Essentially, travel bubbles would allow individuals to travel freely between and within partnering countries (or potentially states or cities), while travelers arriving from other locations would be subject to certain restrictions, potentially including quarantine. Increased travel presents the possibility of economic activity and growth for the participating countries, particularly for economies that rely heavily on tourism. Without a vaccine, however, any increase in travel and social interaction could also pose the risk of increased SARS-CoV-2 transmission, which is why these bubbles would likely be limited to countries with similar levels of transmission and those that have demonstrated the ability to control the disease.
FLORIDA THEME PARKS
Multiple theme parks in Florida (US) announced plans to
. The Orange County Economic Recovery Task Force approved Universal Studios’ plans to reopen its theme parks on June 5, pending approval by Florida Governor Ron DeSantis.
is planning to reopen on June 1. Several other large theme park venues, including those owned by Disney, have yet to announce reopening plans. Those parks that intend to resume operations will implement a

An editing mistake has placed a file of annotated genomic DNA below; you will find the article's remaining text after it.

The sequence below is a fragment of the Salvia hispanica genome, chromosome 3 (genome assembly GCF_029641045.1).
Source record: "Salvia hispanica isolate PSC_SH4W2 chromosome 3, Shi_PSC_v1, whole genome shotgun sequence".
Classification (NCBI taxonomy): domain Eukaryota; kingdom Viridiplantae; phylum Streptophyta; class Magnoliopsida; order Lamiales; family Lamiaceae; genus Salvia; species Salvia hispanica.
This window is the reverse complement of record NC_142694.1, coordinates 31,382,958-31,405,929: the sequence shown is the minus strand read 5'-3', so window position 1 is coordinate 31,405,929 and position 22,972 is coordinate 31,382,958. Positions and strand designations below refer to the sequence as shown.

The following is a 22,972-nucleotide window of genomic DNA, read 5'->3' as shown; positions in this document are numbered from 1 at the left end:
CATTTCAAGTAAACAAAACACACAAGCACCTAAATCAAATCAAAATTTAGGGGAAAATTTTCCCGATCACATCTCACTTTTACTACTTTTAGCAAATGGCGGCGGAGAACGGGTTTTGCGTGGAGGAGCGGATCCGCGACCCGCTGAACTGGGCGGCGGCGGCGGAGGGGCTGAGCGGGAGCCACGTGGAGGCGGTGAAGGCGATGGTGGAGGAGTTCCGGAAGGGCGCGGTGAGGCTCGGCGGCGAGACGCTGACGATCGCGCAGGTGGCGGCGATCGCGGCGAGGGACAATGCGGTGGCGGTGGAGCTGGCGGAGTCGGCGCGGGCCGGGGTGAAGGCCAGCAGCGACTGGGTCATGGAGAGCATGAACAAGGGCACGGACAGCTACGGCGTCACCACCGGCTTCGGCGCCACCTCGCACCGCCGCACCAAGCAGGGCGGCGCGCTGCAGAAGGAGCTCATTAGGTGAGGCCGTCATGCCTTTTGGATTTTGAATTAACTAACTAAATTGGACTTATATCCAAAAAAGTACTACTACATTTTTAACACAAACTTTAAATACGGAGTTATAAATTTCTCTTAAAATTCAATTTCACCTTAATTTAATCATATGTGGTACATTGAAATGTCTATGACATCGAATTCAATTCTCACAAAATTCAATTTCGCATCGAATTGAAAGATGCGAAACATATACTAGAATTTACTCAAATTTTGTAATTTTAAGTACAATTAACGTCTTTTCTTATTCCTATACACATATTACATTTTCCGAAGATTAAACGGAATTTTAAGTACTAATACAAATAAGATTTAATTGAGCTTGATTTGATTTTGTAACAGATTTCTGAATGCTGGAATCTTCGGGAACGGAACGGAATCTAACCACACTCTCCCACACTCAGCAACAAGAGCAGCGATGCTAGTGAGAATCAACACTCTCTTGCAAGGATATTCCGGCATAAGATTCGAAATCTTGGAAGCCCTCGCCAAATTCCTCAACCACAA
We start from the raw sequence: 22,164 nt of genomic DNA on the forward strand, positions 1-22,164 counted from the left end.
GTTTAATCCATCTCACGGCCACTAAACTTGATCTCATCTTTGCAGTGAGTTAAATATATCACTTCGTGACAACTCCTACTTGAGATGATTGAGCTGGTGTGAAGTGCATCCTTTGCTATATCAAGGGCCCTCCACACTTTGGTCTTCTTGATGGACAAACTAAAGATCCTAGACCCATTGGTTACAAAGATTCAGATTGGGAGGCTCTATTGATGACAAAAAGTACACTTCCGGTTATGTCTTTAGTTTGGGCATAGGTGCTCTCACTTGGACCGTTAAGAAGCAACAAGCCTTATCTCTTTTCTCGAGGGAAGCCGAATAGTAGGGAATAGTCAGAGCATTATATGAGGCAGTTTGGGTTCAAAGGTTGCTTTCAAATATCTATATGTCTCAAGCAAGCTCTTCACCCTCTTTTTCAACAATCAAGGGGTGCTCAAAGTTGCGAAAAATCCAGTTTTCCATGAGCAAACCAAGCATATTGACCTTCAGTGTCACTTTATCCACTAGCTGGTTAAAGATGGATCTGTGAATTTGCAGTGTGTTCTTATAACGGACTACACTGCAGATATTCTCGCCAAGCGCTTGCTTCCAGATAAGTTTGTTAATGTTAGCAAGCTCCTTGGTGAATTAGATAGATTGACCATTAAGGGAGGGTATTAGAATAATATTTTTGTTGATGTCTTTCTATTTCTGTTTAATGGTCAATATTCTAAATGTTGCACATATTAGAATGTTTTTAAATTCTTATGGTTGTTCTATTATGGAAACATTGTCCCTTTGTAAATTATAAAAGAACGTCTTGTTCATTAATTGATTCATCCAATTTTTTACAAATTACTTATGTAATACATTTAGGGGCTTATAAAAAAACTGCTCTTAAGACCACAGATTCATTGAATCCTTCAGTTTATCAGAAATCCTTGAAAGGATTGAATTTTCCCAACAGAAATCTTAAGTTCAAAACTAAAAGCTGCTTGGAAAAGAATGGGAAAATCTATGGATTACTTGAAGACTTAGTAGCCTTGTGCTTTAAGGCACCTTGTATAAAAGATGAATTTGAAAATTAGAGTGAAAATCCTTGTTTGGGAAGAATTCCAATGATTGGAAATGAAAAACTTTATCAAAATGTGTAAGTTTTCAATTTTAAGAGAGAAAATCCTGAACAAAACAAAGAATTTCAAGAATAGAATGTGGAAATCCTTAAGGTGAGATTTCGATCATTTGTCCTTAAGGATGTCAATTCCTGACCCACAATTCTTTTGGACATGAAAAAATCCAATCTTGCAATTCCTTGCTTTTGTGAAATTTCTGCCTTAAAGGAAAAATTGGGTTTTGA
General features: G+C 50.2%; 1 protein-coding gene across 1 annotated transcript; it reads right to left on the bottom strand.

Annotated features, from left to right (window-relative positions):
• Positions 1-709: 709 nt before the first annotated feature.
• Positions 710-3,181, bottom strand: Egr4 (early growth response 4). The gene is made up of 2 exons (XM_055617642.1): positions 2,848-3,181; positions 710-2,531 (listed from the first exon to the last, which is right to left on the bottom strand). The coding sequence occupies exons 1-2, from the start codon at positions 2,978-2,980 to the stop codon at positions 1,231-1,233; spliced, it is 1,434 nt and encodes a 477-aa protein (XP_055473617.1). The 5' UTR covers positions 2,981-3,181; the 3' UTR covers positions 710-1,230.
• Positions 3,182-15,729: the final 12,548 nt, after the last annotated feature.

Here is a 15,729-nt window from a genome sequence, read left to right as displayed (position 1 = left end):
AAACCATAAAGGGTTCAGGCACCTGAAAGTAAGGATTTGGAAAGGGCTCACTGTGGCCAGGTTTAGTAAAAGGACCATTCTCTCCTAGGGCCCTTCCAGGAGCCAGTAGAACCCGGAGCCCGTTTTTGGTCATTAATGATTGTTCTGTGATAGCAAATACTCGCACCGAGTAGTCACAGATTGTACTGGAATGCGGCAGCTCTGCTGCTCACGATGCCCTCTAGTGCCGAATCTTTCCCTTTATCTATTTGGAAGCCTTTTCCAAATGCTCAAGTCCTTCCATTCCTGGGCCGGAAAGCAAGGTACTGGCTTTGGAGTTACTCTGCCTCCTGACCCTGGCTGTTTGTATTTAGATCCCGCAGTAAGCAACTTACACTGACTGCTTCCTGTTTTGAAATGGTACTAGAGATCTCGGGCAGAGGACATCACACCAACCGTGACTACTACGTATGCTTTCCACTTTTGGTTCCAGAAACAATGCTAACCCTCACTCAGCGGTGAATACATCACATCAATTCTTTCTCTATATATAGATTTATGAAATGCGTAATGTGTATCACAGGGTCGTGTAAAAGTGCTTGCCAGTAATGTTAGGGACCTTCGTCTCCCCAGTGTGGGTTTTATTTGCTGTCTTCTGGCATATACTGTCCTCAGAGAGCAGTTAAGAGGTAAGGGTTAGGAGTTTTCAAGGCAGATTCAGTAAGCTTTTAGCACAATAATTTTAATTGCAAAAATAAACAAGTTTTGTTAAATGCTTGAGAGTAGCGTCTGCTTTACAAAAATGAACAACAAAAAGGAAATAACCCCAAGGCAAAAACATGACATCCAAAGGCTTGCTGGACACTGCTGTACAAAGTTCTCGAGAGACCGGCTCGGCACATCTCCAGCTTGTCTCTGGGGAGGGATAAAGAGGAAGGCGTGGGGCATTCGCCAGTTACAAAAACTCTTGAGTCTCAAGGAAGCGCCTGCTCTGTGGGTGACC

variety of safety measures
risk, including mandatory or recommended mask use, temperature checks, park occupancy and parking restrictions, and enhanced cleaning and disinfection. Additionally, the parks will promote appropriate physical distancing for visitors and staff.
From the onset of the COVID-19 pandemic, data indicated that older adults were at elevated risk for severe disease and death compared to younger adults and children. Emerging evidence indicates, however, that children and young adults may face increased risk of a condition resulting from an
overstimulation of the body’s immune system
, triggered by SARS-CoV-2 infection, that can result in severe complications or death. The condition—dubbed by the US CDC as
multisystem inflammatory syndrome in children (MIS-C)
—is similar to Kawasaki disease, and researchers and clinicians are racing to better understand and characterize the condition as more cases are documented around the world. Notably, the condition has been reported less in Asia than in Europe and North America, which some believe may be driven by genetic factors in affected individuals or the circulating virus strain. It may also be the case that MIS-C is rare enough that it only reaches an observable level in major outbreaks, which have been more prominent in US and European cities over the past couple months.